Dressing for Success – Can Make-Up Really Boost Earnings?

Well_presentedLast year, I ran a workshop on image and dressing for success. The women who came were from a mix of fields and the formality of their dress varied hugely. What amazed me was how many women felt that projecting a professional image did not apply to them, citing it as completely irrelevant. What do you think?

What Does Your Dress Sense Say about You?

There was an unspoken idea that if you do your work well, projecting a well-presented image is superfluous. Realistically though, even if you wear a lab coat or boiler suit for work, people will still make assumptions about you through your hair, makeup and posture even. Humans are very visual and pretending we do not judge one another based on some aspects of appearance, or indeed that we are above such scrutiny ourselves is a complete fallacy. Ask yourself, how do you decide who to sit next to in public transport in the split second after you board?

The clients I work with are ambitious women keen on career progression. Whilst we work on the basics around communication, leadership and management skills, personal presentation is also vital. If you want to be taken seriously or indeed want to be considered for promotions, you cannot rest on your laurels when it comes to your professional image. Put yourself mentally in the job you aspire to and "how would I dress now?" Take a clue from senior women around you as to their level of formality – obvious cleavage and bare shoulders never go down well with senior members of either gender -at best it is inappropriate, at worst threatening. Even jeans are a minefield -dark, ironed and paired with low heels if you must wear them, but probably not a good idea even on "dress down days". Linen or khaki trousers are a much safer "casual" alternative.

If you don’t wear make-up, you should consider it, if only for the sake of your bank balance. Studies show that women who wear make-up to work earn 20- 30% more money than their bare-faced colleagues. Unfair, I know, but it’s a game you have to play, even if you have two very different looks in and outside of work. I once knew a man who wore a pinstripe suit during the week only to show off a fetching Mohawk and body piercing when clubbing all weekend long. Maybe not your look, but even he knew that a sense of personal style speaks volumes in the workplace.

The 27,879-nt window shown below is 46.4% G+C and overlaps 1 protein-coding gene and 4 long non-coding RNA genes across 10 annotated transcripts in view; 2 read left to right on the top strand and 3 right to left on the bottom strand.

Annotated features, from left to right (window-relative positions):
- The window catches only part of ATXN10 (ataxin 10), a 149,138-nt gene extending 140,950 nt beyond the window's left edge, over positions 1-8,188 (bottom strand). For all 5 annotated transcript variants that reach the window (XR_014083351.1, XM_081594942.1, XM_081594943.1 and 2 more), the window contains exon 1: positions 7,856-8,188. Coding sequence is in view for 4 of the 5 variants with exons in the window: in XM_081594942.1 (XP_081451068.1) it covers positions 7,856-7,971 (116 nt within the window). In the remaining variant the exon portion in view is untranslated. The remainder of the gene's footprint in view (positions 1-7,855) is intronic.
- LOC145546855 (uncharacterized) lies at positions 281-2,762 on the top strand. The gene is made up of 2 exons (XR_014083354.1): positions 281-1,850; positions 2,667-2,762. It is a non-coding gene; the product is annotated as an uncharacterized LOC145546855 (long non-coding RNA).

Top Tips for Polishing Your Look

1. Before you buy a single item, sort out your current wardrobe. Make three piles; one to keep, one to fix and one for the charity shop. Donate anything that is too big, too small or hasn’t been worn in over a year. Dress for Success is a great charity that donates business clothing to low- income women who are entering the workforce – a great way to help another burgeoning career woman. On your way there, take all the items that need fixing to a seamstress who can do all those fiddly alterations you were meaning to get to.

2. Buy investment pieces that will last: a dark wool trouser suit, a cotton white button down shirt, comfortable heels (Shoon specialises in what used to be a contradiction in terms – gorgeous comfortable shoes) and great winter coat in a wool and cashmere mix-cashmere for the softness, wool for longevity.

3. Invest in a good dark leather handbag which will hold unfolded A4 papers plus your diary. I’m a big fan of keeping your ensemble to just one bag, as a laptop case, a too small handbag plus briefcase and gym kit detract from a polished look.

4. When packing for business travel, stick to one neutral colour: either brown or black. Your clothes then all coordinate and shoes, handbags and belts multi-task for every outfit. Buy wheelie suitcase, ideally one small enough to fit the new regulations for the overhead compartment.

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